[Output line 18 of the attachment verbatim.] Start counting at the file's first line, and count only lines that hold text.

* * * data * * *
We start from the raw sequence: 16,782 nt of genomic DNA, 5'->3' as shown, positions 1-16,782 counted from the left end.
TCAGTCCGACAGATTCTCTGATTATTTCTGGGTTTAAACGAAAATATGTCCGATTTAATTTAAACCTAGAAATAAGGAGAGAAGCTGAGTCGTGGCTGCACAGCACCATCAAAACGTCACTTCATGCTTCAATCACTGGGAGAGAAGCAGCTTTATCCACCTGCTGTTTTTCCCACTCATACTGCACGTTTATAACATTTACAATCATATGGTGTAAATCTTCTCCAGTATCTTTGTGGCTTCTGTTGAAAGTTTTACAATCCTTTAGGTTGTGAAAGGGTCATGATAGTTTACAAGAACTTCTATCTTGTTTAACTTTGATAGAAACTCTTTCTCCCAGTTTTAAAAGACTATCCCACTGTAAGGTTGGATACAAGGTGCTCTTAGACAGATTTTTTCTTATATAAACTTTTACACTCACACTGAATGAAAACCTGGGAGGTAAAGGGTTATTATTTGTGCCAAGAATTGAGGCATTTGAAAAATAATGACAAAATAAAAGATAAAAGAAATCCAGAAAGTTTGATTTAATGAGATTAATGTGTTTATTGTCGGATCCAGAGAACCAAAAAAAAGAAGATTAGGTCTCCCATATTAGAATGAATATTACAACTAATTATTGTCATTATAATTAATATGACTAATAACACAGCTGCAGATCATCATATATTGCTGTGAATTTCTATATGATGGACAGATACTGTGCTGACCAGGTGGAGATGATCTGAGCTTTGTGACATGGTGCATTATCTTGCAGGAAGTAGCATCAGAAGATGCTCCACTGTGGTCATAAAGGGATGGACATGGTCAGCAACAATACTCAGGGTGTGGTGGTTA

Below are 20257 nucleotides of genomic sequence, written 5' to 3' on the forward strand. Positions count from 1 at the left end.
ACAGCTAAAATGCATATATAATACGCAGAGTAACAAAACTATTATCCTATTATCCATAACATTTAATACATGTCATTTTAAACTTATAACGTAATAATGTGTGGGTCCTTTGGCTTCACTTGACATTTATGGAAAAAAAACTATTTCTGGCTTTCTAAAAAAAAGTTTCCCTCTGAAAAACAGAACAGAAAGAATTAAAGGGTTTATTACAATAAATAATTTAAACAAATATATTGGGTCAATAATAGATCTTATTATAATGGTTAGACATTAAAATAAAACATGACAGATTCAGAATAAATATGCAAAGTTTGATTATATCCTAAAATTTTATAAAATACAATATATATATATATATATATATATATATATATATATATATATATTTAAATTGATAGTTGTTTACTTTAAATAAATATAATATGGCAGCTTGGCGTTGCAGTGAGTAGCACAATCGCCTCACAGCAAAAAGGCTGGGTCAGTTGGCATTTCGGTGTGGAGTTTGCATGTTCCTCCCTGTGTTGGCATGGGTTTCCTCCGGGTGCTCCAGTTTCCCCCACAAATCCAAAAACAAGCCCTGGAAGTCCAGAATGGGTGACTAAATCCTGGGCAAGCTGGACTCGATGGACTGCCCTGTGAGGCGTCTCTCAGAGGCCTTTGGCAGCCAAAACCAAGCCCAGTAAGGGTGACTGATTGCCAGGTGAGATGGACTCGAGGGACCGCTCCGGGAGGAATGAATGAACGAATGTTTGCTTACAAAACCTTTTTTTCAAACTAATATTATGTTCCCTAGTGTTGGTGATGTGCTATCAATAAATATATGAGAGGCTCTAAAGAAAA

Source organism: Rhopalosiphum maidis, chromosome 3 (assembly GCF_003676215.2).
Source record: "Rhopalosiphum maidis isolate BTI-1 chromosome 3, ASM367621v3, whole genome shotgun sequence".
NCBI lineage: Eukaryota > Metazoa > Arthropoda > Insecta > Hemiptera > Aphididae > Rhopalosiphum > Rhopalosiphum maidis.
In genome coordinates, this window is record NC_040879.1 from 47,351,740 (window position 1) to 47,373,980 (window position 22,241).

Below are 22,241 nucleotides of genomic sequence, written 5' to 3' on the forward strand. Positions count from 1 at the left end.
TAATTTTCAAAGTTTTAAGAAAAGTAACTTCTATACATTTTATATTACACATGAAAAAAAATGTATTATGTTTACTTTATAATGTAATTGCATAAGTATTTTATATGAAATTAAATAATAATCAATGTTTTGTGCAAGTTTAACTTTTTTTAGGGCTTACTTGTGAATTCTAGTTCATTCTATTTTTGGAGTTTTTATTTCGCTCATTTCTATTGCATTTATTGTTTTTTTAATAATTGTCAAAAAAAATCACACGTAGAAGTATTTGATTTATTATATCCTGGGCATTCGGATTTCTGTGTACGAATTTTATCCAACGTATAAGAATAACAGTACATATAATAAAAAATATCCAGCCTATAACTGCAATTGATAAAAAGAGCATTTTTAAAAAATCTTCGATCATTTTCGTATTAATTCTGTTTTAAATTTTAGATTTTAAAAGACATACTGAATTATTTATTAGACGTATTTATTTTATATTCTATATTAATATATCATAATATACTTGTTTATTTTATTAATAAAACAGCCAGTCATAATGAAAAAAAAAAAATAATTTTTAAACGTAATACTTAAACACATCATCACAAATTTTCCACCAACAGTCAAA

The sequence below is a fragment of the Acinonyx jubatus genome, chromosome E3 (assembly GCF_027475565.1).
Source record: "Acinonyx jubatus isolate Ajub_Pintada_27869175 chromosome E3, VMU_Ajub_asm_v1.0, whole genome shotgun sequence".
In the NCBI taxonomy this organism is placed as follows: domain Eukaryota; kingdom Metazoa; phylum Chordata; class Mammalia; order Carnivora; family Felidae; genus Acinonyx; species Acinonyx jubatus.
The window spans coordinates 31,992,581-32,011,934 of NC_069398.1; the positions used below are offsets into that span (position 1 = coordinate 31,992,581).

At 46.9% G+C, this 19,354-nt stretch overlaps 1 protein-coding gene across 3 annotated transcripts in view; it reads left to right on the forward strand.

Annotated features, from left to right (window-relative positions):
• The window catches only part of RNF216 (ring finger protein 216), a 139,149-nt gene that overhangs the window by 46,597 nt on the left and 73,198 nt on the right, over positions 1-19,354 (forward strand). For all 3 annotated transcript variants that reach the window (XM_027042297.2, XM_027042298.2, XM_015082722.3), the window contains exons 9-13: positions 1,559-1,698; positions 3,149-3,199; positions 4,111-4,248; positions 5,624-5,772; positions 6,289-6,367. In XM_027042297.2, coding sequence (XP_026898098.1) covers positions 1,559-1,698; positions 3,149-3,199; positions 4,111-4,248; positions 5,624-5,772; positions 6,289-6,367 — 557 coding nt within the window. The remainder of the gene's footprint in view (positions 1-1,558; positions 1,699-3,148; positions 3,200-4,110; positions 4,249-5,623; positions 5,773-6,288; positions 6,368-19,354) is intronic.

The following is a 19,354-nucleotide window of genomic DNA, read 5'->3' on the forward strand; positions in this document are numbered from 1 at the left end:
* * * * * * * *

The following is a 19,354-nucleotide window of genomic DNA, read 5'->3' on the forward strand; positions in this document are numbered from 1 at the left end: